The first thing that really surprised me today was the flexibility of Ruby's shovel operator,
<<. A student in the class had tried the following:
a =  a << a
What do you think
a is now? I was sure it would be
[0, ]. But lo and behold, Ruby sparkles;
a =  a << a => [0, [...]]
[...]? What is that? Let's try this;
a => [0, [...]]
...Huh. It seems that
a == a. The second entry in the array is the same thing as the array. How is that possible? It's only possible if
a is infinite.
How does Ruby handle this? Here's my guess.
First let's consider the difference between reference and value. A reference is something that refers to something else. A reference can refer to another reference, or it can refer to a value. All variables are references; they refer to some value somewhere (or they refer to a reference which refers to a value eventually...). A value is a literal. So a value will be a number, or a string, or an array, et cetera. When we write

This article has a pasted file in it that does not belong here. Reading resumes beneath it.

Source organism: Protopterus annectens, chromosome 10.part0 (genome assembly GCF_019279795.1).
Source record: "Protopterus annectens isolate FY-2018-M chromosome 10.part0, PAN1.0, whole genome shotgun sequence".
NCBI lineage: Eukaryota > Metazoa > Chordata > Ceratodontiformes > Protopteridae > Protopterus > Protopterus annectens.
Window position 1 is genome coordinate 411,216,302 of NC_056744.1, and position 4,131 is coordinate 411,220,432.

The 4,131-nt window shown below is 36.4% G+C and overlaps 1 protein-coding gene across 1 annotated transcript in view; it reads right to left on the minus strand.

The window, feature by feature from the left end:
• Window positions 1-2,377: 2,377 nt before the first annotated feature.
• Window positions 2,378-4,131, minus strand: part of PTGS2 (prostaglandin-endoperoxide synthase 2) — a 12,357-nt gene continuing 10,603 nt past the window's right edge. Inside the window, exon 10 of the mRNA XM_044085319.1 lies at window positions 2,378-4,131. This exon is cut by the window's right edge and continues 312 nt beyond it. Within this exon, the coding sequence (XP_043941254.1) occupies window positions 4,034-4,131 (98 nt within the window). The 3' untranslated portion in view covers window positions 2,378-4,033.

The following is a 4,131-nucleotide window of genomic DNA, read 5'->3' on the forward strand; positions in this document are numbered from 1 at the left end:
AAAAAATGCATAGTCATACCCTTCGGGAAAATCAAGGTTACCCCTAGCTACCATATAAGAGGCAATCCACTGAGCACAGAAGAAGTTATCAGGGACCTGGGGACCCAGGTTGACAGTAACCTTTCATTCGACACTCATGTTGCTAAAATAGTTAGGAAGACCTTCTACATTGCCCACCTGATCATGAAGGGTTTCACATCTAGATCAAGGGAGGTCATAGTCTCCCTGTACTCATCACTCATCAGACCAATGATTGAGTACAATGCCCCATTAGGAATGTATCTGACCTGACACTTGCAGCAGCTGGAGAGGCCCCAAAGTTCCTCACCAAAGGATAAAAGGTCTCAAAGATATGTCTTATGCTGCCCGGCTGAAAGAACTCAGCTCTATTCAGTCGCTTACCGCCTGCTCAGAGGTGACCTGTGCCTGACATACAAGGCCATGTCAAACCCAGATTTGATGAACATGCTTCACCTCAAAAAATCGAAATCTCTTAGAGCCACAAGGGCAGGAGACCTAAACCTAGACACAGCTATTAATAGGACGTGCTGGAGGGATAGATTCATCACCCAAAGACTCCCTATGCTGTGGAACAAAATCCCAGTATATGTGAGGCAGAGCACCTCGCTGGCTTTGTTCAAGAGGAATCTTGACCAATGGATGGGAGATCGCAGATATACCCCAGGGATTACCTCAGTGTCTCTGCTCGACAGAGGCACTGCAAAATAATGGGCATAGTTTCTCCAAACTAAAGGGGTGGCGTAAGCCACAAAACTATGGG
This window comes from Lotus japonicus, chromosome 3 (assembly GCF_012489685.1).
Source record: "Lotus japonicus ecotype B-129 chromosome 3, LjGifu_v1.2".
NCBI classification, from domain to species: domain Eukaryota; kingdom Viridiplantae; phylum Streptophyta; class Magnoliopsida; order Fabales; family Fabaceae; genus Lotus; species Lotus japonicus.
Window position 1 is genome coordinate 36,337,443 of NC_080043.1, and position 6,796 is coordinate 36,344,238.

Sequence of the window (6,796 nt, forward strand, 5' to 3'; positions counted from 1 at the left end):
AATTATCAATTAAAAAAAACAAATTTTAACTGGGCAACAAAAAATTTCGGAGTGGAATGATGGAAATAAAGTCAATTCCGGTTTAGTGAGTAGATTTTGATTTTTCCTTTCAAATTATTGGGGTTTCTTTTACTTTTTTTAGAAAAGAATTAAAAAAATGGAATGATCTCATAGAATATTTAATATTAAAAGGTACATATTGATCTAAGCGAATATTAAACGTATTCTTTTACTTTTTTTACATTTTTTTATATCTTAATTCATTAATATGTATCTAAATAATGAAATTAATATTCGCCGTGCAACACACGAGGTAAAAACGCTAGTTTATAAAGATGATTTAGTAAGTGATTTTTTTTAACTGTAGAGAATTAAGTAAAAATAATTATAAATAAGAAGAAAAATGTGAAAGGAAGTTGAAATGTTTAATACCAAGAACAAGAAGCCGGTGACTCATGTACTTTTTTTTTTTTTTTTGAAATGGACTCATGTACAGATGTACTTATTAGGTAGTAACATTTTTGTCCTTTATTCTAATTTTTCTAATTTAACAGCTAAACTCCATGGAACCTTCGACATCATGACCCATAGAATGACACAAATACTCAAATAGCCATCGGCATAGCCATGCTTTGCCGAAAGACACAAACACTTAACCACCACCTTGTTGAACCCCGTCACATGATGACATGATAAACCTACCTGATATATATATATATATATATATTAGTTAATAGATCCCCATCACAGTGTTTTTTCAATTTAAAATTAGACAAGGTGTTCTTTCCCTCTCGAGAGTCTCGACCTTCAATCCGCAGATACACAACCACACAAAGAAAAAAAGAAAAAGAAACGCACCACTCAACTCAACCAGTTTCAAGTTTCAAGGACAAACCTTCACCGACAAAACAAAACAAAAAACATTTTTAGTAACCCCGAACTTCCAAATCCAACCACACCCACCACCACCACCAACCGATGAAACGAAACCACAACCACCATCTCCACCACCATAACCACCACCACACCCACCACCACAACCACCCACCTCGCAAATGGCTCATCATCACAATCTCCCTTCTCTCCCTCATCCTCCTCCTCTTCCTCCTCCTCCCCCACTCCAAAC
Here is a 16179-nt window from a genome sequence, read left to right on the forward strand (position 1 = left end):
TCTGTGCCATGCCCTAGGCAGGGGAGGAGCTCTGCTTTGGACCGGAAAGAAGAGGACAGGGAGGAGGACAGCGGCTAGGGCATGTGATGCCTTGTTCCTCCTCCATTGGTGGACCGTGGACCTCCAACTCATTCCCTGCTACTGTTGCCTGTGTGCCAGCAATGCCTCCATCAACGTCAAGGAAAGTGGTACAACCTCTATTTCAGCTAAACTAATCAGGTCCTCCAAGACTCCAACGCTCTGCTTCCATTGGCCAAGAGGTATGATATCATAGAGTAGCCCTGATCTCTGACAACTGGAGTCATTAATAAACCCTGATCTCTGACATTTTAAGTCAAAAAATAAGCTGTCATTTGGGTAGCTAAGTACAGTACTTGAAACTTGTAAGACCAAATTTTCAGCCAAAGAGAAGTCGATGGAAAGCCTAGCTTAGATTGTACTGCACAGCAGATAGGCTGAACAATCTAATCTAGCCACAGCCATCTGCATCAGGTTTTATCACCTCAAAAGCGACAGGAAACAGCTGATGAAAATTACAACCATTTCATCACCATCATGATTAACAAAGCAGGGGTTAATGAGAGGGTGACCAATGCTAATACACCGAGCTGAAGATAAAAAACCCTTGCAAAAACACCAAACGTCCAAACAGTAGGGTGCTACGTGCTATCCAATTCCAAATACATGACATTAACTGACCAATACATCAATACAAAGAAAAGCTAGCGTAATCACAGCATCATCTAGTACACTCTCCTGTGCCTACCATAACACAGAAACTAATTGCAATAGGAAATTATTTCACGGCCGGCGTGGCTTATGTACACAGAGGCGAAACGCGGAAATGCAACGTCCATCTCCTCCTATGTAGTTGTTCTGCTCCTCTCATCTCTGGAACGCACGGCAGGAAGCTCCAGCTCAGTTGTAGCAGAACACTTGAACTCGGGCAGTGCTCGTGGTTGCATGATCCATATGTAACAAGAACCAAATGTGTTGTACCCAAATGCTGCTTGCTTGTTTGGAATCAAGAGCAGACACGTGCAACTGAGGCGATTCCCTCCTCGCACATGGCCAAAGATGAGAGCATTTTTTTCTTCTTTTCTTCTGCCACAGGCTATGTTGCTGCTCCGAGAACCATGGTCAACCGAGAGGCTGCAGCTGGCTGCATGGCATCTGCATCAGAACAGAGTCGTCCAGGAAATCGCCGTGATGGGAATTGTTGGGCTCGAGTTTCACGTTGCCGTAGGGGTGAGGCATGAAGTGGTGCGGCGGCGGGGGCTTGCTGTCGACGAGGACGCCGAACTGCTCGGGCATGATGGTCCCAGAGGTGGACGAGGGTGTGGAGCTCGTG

a = , we tell the computer to make the variable
a refer to the value
. When we write
b = a, we tell the computer to make the variable
b refer to whatever
a eventually refers to--in this case
Based on the behavior above, the shovel operator
a << b must say, "make a new last entry of
a and make that last entry refer to whatever
b refers to." The alternative I expected was, "...make that last entry refer to the value of what
b refers to."
So in the case of our infinite array, the second element
a is a reference to
a itself. Normally this would be a problem in a programming languages. Ruby must have some kind of self-reference detection that converts these into meaningful objects.